Alexander then sailed to Mesopotamia and died in Babylon at age thirty-four. After Alexander’s death in 323 BCE, Chandragupta, turned his attention to Northwestern India (modern Pakistan), where he defeated the satrapies (described as “prefects” in classical Western sources) left in place by Alexander. Chandragupta marched east, conquered his overlords, and became South Asia’s first emperor. He launched his Maurya imperial dynasty by building on Magadha victories to incorporate janapadas in a structure of military command that eventually deployed nine thousand elephants, thirty thousand cavalry, eight thousand chariots, and several hundred thousand soldiers on its many battlefields. Supporting its war machine with taxes, troops, provisions, commanders, and victories preoccupied the Maurya state, which sustained an official elite that was the first of its kind. Elite intellectuals became the brains of empire. One legendary figure was Kautilya, known as the author of the Arthasastra, a manual of statecraft and administration. This text was not completed until the Gupta age, six hundred years later, and thus it constitutes one of many links between the two classical empires of the Ganga basin.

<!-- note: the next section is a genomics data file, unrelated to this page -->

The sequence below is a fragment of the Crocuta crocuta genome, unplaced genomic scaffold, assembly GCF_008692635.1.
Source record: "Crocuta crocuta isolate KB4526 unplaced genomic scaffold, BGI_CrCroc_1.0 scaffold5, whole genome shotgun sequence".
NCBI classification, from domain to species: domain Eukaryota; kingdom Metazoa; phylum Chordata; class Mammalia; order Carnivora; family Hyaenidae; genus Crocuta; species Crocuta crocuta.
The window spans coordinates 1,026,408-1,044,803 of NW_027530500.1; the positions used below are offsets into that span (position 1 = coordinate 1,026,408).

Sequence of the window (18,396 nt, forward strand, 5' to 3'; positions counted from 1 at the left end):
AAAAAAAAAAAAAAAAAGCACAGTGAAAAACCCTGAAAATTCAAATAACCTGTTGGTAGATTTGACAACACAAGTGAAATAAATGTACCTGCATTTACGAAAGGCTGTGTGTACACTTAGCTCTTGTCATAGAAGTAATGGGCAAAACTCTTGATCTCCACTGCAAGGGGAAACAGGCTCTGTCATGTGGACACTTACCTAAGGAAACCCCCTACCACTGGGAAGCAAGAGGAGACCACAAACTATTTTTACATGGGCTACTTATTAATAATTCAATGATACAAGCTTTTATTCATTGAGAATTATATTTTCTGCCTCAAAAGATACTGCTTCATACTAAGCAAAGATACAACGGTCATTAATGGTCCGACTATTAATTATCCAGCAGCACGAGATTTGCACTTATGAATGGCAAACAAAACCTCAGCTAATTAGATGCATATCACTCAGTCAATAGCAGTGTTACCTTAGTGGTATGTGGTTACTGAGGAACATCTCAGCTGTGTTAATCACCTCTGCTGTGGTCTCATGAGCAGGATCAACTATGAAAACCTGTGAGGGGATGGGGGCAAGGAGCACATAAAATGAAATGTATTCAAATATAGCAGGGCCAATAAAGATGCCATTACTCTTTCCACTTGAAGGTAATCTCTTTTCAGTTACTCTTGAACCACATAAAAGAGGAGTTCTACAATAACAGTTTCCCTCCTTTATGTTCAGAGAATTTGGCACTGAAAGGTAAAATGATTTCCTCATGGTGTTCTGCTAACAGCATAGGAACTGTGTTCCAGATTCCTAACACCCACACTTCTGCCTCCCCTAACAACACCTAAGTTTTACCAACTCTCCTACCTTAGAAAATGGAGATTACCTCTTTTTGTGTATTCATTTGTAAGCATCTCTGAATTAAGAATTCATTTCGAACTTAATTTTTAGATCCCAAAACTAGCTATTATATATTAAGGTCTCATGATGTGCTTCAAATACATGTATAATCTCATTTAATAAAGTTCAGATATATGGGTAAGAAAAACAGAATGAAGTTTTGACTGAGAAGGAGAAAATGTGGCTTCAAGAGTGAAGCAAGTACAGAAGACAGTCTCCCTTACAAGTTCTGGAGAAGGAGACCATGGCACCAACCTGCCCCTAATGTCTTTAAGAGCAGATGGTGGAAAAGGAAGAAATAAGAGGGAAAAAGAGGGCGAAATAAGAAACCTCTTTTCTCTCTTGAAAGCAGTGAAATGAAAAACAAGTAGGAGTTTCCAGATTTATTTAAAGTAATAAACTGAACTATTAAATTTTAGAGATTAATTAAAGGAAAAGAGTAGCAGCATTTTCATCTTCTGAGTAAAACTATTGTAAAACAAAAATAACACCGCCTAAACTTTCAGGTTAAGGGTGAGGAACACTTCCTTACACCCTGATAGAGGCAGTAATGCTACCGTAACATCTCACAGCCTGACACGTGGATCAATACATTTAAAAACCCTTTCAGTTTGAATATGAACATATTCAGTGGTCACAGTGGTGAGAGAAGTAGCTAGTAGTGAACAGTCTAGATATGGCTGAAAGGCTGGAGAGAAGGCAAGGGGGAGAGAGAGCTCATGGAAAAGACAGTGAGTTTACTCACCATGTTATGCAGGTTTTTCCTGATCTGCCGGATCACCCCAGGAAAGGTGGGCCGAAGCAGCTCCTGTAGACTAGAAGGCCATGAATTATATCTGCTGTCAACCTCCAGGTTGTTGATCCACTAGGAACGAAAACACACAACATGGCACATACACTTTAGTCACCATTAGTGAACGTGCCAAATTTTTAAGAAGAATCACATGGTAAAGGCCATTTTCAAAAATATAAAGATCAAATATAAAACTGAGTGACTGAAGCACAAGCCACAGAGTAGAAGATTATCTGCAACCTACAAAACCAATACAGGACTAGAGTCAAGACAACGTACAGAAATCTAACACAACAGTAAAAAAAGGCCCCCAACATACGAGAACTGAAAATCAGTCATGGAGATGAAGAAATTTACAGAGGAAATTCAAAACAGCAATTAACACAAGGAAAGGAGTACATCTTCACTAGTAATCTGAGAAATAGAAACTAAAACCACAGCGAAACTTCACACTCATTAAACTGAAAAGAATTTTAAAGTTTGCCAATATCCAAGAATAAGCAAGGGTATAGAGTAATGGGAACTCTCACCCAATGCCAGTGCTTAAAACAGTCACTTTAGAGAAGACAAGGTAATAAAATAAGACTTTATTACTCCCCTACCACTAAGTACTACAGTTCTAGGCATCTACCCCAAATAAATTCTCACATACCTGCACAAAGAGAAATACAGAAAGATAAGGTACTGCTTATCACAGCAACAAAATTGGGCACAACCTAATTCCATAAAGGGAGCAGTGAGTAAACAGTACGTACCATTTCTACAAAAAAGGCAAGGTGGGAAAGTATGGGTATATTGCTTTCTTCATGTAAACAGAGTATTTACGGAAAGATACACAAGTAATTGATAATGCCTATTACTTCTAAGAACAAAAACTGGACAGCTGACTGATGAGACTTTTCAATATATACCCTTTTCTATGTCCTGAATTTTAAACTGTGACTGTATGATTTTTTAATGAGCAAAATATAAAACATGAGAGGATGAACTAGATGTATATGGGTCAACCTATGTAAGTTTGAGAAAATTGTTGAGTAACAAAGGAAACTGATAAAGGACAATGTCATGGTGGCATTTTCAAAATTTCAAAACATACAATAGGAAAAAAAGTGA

The Mauryan Empire, which Chandragupta founded, owes its name to the house of the Mauryas, under whose rule the Indian subcontinent saw, for the first time in history, a considerable degree of political unity. The empire lasted until 187 BC.
The Mauryan Empire was very strong and independent because it had some kind of political unity. Everything starts at the Mauryan capital. The Mauryan capital was at Pataliputra (present day Patna), the chief city of the old kingdom of Magadha.
The economy, in all its important aspects, was controlled by the state, and mines, forests, large farms, munitions, and spinning industries were state owned and managed. The people were divided into seven endogamous groups– philosophers, peasants, herdsmen, traders, soldiers, government officials, and councilors. The army was composed of the four traditional Indian divisions: forces mounted on elephants, on chariots, cavalry, and infantry, and tended to be large (Chandragupta’s forces reputedly numbered 600,000 men).
The religious life of the empire may perhaps best be characterized as pluralistic. The general religious policy of the Mauryas was to encourage tolerance. In modern times the Maurya Empire is remembered as one of the golden ages of Indian history, a time when the country was united and independent.
Chandragupta Maurya renounced his throne to his son, Bindusara, who became the new Mauryan Emperor. Chandragupta then became an ascetic under the Jain saint Bhadrabahu Swami, migrating south with him and ending his days in self-starvation at Shravanabelagola, in present day Karnataka.